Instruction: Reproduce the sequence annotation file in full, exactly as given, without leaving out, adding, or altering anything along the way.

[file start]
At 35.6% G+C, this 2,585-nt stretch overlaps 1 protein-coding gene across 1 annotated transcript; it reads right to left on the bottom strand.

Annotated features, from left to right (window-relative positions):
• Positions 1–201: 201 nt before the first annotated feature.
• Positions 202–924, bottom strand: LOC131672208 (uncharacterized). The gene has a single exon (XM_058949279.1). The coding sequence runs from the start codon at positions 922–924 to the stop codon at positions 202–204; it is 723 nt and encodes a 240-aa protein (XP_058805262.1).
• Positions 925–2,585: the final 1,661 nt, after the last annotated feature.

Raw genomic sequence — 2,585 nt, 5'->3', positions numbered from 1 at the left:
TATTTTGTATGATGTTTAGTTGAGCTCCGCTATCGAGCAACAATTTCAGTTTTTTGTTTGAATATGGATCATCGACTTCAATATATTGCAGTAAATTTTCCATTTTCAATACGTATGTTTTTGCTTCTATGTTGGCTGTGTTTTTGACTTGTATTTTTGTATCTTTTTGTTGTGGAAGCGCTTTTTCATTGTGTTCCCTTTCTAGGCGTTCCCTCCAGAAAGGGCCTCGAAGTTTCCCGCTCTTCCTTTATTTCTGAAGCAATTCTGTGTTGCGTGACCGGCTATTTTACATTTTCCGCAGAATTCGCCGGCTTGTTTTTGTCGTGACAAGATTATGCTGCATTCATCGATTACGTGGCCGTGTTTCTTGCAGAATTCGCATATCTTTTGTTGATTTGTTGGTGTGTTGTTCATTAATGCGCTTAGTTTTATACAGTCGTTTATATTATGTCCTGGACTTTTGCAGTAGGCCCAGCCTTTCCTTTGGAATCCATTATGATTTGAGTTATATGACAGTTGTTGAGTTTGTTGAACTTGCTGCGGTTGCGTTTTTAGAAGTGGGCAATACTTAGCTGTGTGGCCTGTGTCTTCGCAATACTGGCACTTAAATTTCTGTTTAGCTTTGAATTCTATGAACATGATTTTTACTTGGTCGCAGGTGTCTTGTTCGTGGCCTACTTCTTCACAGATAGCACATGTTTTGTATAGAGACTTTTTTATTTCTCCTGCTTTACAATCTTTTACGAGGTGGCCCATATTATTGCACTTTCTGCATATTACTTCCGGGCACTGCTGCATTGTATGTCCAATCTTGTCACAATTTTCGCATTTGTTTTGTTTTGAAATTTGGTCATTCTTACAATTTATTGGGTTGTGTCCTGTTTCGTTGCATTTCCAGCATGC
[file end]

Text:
At 35.6% G+C, this 2,585-nt stretch overlaps 1 protein-coding gene across 1 annotated transcript; it reads right to left on the bottom strand.

Annotated features, from left to right (window-relative positions):
• Positions 1–201: 201 nt before the first annotated feature.
• Positions 202–924, bottom strand: LOC131672208 (uncharacterized). The gene has a single exon (XM_058949279.1). The coding sequence runs from the start codon at positions 922–924 to the stop codon at positions 202–204; it is 723 nt and encodes a 240-aa protein (XP_058805262.1).
• Positions 925–2,585: the final 1,661 nt, after the last annotated feature.

Raw genomic sequence — 2,585 nt, 5'->3', positions numbered from 1 at the left:
TATTTTGTATGATGTTTAGTTGAGCTCCGCTATCGAGCAACAATTTCAGTTTTTTGTTTGAATATGGATCATCGACTTCAATATATTGCAGTAAATTTTCCATTTTCAATACGTATGTTTTTGCTTCTATGTTGGCTGTGTTTTTGACTTGTATTTTTGTATCTTTTTGTTGTGGAAGCGCTTTTTCATTGTGTTCCCTTTCTAGGCGTTCCCTCCAGAAAGGGCCTCGAAGTTTCCCGCTCTTCCTTTATTTCTGAAGCAATTCTGTGTTGCGTGACCGGCTATTTTACATTTTCCGCAGAATTCGCCGGCTTGTTTTTGTCGTGACAAGATTATGCTGCATTCATCGATTACGTGGCCGTGTTTCTTGCAGAATTCGCATATCTTTTGTTGATTTGTTGGTGTGTTGTTCATTAATGCGCTTAGTTTTATACAGTCGTTTATATTATGTCCTGGACTTTTGCAGTAGGCCCAGCCTTTCCTTTGGAATCCATTATGATTTGAGTTATATGACAGTTGTTGAGTTTGTTGAACTTGCTGCGGTTGCGTTTTTAGAAGTGGGCAATACTTAGCTGTGTGGCCTGTGTCTTCGCAATACTGGCACTTAAATTTCTGTTTAGCTTTGAATTCTATGAACATGATTTTTACTTGGTCGCAGGTGTCTTGTTCGTGGCCTACTTCTTCACAGATAGCACATGTTTTGTATAGAGACTTTTTTATTTCTCCTGCTTTACAATCTTTTACGAGGTGGCCCATATTATTGCACTTTCTGCATATTACTTCCGGGCACTGCTGCATTGTATGTCCAATCTTGTCACAATTTTCGCATTTGTTTTGTTTTGAAATTTGGTCATTCTTACAATTTATTGGGTTGTGTCCTGTTTCGTTGCATTTCCAGCATGC